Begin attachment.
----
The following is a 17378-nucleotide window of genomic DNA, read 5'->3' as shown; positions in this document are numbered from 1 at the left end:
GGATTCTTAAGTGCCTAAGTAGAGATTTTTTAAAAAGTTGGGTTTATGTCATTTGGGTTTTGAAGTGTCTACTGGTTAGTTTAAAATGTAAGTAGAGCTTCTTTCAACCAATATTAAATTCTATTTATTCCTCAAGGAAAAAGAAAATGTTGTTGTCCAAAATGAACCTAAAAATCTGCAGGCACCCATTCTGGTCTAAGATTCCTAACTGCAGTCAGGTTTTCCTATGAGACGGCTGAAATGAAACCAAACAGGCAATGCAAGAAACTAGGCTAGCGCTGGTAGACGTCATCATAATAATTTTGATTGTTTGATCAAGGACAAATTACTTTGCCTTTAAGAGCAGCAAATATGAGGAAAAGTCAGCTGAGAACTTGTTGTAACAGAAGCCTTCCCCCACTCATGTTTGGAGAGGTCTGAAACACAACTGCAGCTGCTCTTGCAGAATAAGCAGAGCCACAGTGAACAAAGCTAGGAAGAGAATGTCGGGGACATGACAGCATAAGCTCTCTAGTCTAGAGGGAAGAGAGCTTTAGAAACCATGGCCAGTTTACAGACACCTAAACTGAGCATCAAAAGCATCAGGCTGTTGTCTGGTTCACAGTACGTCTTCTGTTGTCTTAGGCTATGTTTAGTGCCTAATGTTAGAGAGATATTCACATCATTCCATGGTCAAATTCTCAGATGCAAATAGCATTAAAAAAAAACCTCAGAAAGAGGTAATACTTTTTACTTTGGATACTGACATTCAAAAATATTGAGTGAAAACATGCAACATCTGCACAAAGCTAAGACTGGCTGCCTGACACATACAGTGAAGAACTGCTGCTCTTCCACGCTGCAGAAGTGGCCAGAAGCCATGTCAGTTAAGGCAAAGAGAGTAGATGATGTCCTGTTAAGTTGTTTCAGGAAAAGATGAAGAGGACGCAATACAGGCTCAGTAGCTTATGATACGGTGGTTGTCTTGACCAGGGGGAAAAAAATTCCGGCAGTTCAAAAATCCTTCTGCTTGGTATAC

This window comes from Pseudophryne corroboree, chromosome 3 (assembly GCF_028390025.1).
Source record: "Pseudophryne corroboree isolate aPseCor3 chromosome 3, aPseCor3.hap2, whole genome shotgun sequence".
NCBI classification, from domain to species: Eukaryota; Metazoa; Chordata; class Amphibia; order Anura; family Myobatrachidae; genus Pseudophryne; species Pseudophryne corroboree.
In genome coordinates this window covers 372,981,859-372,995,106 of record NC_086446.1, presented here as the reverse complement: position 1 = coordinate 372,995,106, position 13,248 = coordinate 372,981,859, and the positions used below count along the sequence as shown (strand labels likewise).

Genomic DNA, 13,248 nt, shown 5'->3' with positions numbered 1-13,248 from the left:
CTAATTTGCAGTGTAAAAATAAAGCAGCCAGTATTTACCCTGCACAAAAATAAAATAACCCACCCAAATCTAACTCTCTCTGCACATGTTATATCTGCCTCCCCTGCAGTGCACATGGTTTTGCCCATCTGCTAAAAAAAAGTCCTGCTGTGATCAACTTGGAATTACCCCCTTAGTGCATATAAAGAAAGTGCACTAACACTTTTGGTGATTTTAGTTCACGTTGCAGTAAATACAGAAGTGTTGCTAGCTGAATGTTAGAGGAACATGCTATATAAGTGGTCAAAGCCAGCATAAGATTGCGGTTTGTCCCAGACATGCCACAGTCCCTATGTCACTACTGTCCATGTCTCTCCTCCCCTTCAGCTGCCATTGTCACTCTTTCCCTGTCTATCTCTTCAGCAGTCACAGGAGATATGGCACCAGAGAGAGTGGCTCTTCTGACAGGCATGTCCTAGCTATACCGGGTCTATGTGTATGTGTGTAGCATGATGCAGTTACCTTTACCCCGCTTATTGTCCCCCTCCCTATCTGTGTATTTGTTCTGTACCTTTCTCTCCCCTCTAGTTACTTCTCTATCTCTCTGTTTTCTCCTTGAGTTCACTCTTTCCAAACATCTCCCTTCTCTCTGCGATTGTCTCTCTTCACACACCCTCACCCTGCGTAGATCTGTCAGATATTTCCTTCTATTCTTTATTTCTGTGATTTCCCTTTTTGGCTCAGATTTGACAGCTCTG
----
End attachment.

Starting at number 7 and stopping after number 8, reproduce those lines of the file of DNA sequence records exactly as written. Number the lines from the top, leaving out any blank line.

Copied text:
Genomic DNA, 13,248 nt, shown 5'->3' with positions numbered 1-13,248 from the left:
CTAATTTGCAGTGTAAAAATAAAGCAGCCAGTATTTACCCTGCACAAAAATAAAATAACCCACCCAAATCTAACTCTCTCTGCACATGTTATATCTGCCTCCCCTGCAGTGCACATGGTTTTGCCCATCTGCTAAAAAAAAGTCCTGCTGTGATCAACTTGGAATTACCCCCTTAGTGCATATAAAGAAAGTGCACTAACACTTTTGGTGATTTTAGTTCACGTTGCAGTAAATACAGAAGTGTTGCTAGCTGAATGTTAGAGGAACATGCTATATAAGTGGTCAAAGCCAGCATAAGATTGCGGTTTGTCCCAGACATGCCACAGTCCCTATGTCACTACTGTCCATGTCTCTCCTCCCCTTCAGCTGCCATTGTCACTCTTTCCCTGTCTATCTCTTCAGCAGTCACAGGAGATATGGCACCAGAGAGAGTGGCTCTTCTGACAGGCATGTCCTAGCTATACCGGGTCTATGTGTATGTGTGTAGCATGATGCAGTTACCTTTACCCCGCTTATTGTCCCCCTCCCTATCTGTGTATTTGTTCTGTACCTTTCTCTCCCCTCTAGTTACTTCTCTATCTCTCTGTTTTCTCCTTGAGTTCACTCTTTCCAAACATCTCCCTTCTCTCTGCGATTGTCTCTCTTCACACACCCTCACCCTGCGTAGATCTGTCAGATATTTCCTTCTATTCTTTATTTCTGTGATTTCCCTTTTTGGCTCAGATTTGACAGCTCTG